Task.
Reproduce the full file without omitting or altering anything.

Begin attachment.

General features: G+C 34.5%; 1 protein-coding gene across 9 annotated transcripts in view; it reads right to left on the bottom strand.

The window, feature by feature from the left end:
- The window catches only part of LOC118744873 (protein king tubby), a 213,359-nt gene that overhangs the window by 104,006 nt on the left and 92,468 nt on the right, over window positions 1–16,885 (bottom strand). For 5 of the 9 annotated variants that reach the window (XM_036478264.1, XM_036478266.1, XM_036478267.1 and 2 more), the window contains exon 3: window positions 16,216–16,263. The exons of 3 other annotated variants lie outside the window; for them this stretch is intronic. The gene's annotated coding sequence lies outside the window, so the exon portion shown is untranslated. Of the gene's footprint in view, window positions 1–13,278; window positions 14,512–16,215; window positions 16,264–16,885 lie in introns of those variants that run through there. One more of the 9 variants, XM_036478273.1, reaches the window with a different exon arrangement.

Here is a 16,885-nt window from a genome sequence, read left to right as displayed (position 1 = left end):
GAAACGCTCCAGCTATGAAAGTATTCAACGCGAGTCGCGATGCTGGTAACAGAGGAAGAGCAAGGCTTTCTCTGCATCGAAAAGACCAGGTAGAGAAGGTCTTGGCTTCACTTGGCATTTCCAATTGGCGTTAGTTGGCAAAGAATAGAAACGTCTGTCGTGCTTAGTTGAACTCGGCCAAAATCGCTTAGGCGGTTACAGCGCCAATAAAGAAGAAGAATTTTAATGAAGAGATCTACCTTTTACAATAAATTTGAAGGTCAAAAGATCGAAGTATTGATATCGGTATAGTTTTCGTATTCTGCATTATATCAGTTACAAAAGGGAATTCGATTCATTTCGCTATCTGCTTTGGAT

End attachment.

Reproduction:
General features: G+C 34.5%; 1 protein-coding gene across 9 annotated transcripts in view; it reads right to left on the bottom strand.

The window, feature by feature from the left end:
- The window catches only part of LOC118744873 (protein king tubby), a 213,359-nt gene that overhangs the window by 104,006 nt on the left and 92,468 nt on the right, over window positions 1–16,885 (bottom strand). For 5 of the 9 annotated variants that reach the window (XM_036478264.1, XM_036478266.1, XM_036478267.1 and 2 more), the window contains exon 3: window positions 16,216–16,263. The exons of 3 other annotated variants lie outside the window; for them this stretch is intronic. The gene's annotated coding sequence lies outside the window, so the exon portion shown is untranslated. Of the gene's footprint in view, window positions 1–13,278; window positions 14,512–16,215; window positions 16,264–16,885 lie in introns of those variants that run through there. One more of the 9 variants, XM_036478273.1, reaches the window with a different exon arrangement.

Here is a 16,885-nt window from a genome sequence, read left to right as displayed (position 1 = left end):
GAAACGCTCCAGCTATGAAAGTATTCAACGCGAGTCGCGATGCTGGTAACAGAGGAAGAGCAAGGCTTTCTCTGCATCGAAAAGACCAGGTAGAGAAGGTCTTGGCTTCACTTGGCATTTCCAATTGGCGTTAGTTGGCAAAGAATAGAAACGTCTGTCGTGCTTAGTTGAACTCGGCCAAAATCGCTTAGGCGGTTACAGCGCCAATAAAGAAGAAGAATTTTAATGAAGAGATCTACCTTTTACAATAAATTTGAAGGTCAAAAGATCGAAGTATTGATATCGGTATAGTTTTCGTATTCTGCATTATATCAGTTACAAAAGGGAATTCGATTCATTTCGCTATCTGCTTTGGAT